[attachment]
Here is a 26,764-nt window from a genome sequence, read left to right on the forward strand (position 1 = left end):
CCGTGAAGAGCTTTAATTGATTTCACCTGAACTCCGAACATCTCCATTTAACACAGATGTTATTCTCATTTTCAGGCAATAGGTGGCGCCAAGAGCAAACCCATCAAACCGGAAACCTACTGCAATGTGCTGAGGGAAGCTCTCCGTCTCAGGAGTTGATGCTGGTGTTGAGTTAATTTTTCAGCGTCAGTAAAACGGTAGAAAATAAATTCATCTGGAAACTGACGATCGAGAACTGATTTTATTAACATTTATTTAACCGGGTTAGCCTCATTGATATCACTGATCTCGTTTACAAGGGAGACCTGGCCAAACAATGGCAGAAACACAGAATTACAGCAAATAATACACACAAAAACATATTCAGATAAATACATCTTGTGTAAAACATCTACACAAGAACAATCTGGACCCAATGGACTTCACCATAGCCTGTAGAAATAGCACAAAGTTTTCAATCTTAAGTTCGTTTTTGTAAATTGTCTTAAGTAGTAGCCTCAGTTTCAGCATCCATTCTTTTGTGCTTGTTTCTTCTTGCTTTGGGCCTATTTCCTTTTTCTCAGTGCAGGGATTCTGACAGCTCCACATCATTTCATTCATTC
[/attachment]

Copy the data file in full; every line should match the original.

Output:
Here is a 26,764-nt window from a genome sequence, read left to right on the forward strand (position 1 = left end):
CCGTGAAGAGCTTTAATTGATTTCACCTGAACTCCGAACATCTCCATTTAACACAGATGTTATTCTCATTTTCAGGCAATAGGTGGCGCCAAGAGCAAACCCATCAAACCGGAAACCTACTGCAATGTGCTGAGGGAAGCTCTCCGTCTCAGGAGTTGATGCTGGTGTTGAGTTAATTTTTCAGCGTCAGTAAAACGGTAGAAAATAAATTCATCTGGAAACTGACGATCGAGAACTGATTTTATTAACATTTATTTAACCGGGTTAGCCTCATTGATATCACTGATCTCGTTTACAAGGGAGACCTGGCCAAACAATGGCAGAAACACAGAATTACAGCAAATAATACACACAAAAACATATTCAGATAAATACATCTTGTGTAAAACATCTACACAAGAACAATCTGGACCCAATGGACTTCACCATAGCCTGTAGAAATAGCACAAAGTTTTCAATCTTAAGTTCGTTTTTGTAAATTGTCTTAAGTAGTAGCCTCAGTTTCAGCATCCATTCTTTTGTGCTTGTTTCTTCTTGCTTTGGGCCTATTTCCTTTTTCTCAGTGCAGGGATTCTGACAGCTCCACATCATTTCATTCATTC